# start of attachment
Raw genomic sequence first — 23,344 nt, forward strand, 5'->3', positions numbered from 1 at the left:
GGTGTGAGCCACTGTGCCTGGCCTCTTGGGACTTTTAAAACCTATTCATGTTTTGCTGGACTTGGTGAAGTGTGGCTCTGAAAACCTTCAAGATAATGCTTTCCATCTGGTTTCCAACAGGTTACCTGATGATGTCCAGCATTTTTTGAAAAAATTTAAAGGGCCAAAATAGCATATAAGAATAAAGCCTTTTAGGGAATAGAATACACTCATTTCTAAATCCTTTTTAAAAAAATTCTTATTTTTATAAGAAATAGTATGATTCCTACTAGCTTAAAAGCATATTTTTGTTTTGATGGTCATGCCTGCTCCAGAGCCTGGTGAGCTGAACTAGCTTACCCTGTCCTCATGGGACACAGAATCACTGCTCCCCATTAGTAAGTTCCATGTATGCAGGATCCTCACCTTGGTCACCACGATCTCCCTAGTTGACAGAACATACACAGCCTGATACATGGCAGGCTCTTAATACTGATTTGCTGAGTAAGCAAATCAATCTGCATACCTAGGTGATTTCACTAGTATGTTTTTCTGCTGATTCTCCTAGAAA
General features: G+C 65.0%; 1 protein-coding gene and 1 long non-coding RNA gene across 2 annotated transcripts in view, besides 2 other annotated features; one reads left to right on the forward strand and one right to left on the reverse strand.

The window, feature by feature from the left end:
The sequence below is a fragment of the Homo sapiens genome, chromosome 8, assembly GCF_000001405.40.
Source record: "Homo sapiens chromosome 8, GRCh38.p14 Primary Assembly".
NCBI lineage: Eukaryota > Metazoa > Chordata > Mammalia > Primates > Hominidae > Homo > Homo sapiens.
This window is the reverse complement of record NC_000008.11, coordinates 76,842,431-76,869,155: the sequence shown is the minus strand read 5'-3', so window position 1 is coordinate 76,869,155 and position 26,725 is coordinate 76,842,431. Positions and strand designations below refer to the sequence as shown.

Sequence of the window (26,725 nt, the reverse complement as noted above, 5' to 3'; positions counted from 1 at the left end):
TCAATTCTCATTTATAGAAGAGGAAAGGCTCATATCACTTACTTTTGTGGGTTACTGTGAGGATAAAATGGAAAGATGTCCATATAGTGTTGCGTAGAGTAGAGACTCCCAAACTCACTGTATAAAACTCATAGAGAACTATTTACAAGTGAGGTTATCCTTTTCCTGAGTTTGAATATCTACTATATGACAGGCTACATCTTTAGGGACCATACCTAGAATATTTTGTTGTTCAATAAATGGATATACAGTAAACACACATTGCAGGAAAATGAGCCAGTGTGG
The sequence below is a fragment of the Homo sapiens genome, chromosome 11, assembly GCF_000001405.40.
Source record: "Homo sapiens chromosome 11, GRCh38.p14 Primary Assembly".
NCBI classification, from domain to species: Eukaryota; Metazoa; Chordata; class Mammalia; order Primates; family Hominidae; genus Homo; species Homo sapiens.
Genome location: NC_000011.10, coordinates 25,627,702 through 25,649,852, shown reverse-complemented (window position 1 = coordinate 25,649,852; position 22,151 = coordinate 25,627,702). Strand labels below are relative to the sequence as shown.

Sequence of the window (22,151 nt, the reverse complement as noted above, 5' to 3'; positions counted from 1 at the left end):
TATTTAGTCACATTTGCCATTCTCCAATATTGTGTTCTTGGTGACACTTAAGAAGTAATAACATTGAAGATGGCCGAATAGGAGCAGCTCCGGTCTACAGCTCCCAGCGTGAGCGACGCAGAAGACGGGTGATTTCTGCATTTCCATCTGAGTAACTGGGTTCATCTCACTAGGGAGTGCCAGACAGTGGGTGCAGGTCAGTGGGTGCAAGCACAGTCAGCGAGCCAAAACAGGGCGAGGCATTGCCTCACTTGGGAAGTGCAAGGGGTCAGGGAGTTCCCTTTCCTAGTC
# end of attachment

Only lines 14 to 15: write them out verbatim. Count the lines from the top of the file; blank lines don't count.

Genome location: NC_000011.10, coordinates 25,627,702 through 25,649,852, shown reverse-complemented (window position 1 = coordinate 25,649,852; position 22,151 = coordinate 25,627,702). Strand labels below are relative to the sequence as shown.

Sequence of the window (22,151 nt, the reverse complement as noted above, 5' to 3'; positions counted from 1 at the left end):